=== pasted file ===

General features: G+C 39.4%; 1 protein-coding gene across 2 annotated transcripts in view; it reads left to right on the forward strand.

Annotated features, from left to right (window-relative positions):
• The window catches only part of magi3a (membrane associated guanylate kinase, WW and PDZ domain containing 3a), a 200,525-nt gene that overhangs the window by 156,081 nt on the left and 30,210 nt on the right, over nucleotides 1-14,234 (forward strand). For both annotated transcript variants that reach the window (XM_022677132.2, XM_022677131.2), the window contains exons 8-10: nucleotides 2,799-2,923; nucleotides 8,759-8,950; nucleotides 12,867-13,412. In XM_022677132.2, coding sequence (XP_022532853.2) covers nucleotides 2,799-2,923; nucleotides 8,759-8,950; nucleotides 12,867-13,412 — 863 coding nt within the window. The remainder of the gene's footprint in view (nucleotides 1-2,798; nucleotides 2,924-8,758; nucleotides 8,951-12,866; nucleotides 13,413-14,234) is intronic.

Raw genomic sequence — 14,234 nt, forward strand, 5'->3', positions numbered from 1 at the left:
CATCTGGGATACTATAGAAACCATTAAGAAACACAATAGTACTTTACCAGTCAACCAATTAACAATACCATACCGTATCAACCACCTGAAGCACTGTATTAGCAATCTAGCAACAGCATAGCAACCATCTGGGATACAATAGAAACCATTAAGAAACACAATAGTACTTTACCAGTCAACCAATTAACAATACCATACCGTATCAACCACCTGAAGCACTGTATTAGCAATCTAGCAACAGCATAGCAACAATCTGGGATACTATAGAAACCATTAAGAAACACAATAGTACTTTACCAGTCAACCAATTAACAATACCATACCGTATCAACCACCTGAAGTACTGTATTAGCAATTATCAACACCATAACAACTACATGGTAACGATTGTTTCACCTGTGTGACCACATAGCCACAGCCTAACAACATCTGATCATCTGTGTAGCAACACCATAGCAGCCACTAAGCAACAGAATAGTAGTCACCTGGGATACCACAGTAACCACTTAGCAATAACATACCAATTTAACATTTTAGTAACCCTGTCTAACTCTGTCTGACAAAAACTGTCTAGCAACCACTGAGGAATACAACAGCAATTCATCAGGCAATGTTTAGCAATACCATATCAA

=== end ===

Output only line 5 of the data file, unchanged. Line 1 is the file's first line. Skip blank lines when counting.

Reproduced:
CATCTGGGATACTATAGAAACCATTAAGAAACACAATAGTACTTTACCAGTCAACCAATTAACAATACCATACCGTATCAACCACCTGAAGCACTGTATTAGCAATCTAGCAACAGCATAGCAACCATCTGGGATACAATAGAAACCATTAAGAAACACAATAGTACTTTACCAGTCAACCAATTAACAATACCATACCGTATCAACCACCTGAAGCACTGTATTAGCAATCTAGCAACAGCATAGCAACAATCTGGGATACTATAGAAACCATTAAGAAACACAATAGTACTTTACCAGTCAACCAATTAACAATACCATACCGTATCAACCACCTGAAGTACTGTATTAGCAATTATCAACACCATAACAACTACATGGTAACGATTGTTTCACCTGTGTGACCACATAGCCACAGCCTAACAACATCTGATCATCTGTGTAGCAACACCATAGCAGCCACTAAGCAACAGAATAGTAGTCACCTGGGATACCACAGTAACCACTTAGCAATAACATACCAATTTAACATTTTAGTAACCCTGTCTAACTCTGTCTGACAAAAACTGTCTAGCAACCACTGAGGAATACAACAGCAATTCATCAGGCAATGTTTAGCAATACCATATCAA